The secret of my success

The secret of my success

MELBOURNE - Not everyone who works in IT always thought they'd make a career out of it. The rapid advancement of IT throughout all sectors of industry means it has drawn in people from all professions, often without them realising it until after the fact.

Richard Downing, for example, started his career as a tax accountant. Now he is the managing director at William Downing and Associates, a reseller and developer specialising in the Platinum accounting software range.

Downing's career in computing kicked off when he joined a chartered accounting firm in the early 1980s. His résumé indicated he had some knowledge of computers, so he was immediately roped in to assist one of the firm's biggest clients with a PC installation that had gone horribly wrong.

"So I trotted out there, and spent a lot of late nights learning all about MS-DOS and so forth," said Downing. "Through the middle of the '80s I fiddled around with the computer side of things, and at the same time went back to university and did a programming degree of an evening."

By the late '80s Downing realised there was a fair demand from accounting taxation clients for his firm to install accounting applications for them.

At that time he got involved with the character-based CBA product, and built a solid computer practice specialising in that range.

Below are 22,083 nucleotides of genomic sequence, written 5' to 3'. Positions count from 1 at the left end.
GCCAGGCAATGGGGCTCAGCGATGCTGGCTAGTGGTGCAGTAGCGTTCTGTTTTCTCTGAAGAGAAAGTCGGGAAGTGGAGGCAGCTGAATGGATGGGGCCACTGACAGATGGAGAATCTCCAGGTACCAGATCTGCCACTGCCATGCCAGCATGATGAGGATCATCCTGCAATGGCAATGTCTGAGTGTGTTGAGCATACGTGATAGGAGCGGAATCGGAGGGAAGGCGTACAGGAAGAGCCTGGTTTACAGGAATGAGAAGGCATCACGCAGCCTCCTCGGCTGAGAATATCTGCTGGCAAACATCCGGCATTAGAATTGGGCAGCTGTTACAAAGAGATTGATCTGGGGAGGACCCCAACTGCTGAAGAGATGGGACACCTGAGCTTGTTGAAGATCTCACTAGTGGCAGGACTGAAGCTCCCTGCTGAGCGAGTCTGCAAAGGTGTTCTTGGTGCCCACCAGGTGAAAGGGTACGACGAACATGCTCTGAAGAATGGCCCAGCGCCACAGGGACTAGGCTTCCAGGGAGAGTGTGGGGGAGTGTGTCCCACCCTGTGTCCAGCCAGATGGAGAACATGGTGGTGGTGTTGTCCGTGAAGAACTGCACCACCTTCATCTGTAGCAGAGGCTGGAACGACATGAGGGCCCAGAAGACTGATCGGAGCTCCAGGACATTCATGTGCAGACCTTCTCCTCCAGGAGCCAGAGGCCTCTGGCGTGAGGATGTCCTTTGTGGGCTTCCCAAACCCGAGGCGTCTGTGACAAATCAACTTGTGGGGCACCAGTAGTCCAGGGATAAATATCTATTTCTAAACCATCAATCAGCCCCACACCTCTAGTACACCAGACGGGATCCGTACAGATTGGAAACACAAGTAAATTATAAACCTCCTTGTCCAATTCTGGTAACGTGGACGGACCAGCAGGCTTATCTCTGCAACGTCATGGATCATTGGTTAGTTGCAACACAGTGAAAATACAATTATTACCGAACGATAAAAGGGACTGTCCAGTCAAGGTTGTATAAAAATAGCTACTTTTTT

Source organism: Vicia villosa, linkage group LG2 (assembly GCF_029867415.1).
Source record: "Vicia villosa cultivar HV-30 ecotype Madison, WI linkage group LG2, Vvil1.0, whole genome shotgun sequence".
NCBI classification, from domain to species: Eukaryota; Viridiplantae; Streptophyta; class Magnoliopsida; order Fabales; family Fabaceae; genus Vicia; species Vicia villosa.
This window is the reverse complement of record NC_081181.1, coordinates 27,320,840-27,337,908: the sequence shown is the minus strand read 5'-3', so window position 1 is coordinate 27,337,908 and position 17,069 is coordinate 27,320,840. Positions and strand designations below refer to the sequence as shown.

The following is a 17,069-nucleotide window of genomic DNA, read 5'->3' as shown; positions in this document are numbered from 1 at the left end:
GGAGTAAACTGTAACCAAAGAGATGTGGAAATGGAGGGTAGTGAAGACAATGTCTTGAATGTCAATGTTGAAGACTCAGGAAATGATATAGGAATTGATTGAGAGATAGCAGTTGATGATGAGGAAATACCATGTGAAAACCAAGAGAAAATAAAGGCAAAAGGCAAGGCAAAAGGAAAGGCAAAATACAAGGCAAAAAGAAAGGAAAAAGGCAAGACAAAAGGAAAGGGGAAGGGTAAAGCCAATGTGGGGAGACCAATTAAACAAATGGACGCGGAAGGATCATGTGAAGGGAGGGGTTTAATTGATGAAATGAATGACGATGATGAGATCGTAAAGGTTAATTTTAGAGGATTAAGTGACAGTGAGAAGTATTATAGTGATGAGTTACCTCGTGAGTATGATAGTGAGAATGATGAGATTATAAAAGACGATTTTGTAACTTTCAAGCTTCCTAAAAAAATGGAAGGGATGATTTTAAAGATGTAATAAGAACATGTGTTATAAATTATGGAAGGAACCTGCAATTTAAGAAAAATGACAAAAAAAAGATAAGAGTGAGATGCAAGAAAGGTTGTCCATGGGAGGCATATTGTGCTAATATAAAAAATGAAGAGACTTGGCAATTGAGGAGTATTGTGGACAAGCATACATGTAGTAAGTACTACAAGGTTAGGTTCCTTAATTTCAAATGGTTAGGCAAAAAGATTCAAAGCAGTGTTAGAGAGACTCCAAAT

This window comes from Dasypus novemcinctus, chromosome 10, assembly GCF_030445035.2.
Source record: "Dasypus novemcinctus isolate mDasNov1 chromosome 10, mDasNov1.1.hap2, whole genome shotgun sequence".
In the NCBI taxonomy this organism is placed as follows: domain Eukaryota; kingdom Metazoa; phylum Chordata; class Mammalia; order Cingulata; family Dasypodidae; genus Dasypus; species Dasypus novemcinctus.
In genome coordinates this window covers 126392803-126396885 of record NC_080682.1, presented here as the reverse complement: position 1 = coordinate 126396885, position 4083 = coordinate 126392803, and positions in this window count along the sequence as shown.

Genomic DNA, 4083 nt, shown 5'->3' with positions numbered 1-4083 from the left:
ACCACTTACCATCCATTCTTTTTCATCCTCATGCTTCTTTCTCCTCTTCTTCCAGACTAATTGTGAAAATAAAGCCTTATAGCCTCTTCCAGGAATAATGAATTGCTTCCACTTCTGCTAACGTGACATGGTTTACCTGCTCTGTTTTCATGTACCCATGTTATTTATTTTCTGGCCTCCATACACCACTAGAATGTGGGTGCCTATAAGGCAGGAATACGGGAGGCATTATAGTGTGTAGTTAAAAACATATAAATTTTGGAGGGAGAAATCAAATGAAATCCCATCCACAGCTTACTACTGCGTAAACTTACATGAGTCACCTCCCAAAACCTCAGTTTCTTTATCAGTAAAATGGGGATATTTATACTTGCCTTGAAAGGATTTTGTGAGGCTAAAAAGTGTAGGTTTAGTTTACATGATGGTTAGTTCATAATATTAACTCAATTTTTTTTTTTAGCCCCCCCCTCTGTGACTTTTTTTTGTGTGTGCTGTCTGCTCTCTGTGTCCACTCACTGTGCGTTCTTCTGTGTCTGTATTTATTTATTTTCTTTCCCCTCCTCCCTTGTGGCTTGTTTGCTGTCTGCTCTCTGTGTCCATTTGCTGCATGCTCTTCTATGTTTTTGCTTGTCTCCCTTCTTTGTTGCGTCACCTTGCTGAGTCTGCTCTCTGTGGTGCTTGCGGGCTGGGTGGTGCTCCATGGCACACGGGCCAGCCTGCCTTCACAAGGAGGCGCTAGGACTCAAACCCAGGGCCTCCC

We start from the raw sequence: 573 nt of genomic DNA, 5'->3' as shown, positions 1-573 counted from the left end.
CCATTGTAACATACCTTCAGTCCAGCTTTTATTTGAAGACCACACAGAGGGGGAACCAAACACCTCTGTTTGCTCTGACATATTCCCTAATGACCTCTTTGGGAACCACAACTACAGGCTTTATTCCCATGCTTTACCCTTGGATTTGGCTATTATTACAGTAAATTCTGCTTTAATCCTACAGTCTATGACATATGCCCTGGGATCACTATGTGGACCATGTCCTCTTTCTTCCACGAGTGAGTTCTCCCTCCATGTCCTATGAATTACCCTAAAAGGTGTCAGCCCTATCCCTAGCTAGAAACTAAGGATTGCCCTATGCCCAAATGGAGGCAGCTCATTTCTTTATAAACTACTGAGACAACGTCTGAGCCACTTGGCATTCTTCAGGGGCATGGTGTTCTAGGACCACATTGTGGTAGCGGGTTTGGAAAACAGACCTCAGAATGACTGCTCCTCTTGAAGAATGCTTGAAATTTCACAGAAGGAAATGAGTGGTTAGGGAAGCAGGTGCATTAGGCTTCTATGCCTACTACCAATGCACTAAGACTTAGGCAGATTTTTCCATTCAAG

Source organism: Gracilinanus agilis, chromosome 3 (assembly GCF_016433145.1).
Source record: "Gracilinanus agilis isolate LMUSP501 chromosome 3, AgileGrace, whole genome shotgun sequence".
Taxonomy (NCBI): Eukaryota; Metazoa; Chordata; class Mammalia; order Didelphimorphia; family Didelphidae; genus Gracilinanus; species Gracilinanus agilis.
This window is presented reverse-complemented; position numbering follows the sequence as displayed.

The accounting firm continued to grow through the '90s, from 10 people when Downing joined, to over 100. "But I found as we moved into the '90s that developing technology or consulting in technology within the constraints of a mainstream accounting practice was not possible, Downing said. "You had the conflicting interests of accountants, who understand accountancy and try to manage the way you manage an accounting practice in the far more dynamic arena of IT consulting, where it's moving far quicker."

Hence in 1995 Downing sold his share in that practice to establish a specialist practice that would only focus on IT consulting.

Downing adopted the name of his father's company, William Downing and Associates, and set about building the business. It continues as a CPA accounting firm, but doesn't offer CPA services.

Several options

"We merely maintain that professional link so that we publish to our clients that at the end of the day it's not a computer problem you have, it's an accounting problem," Downing said. "And so we're trying to present to the clients that we actually understand the accounting process very well from that sort of background."

But before beginning with the new firm Downing spent four months researching tech- nology, and putting himself through training courses. He recognised the change to Windows and 32-bit systems, and decided to look at products in these areas.

Hence he considered solutions from Oracle, ACCPAC, Great Plains and Systems Union, before deciding on Platinum SQL in August that year.

"What I liked about it was that it was designed from an SQL database," said Downing, "while other products, like Great Plains were ports from an older database. It (Platinum SQL) was designed using the richness and the benefits of what an SQL database ought to be."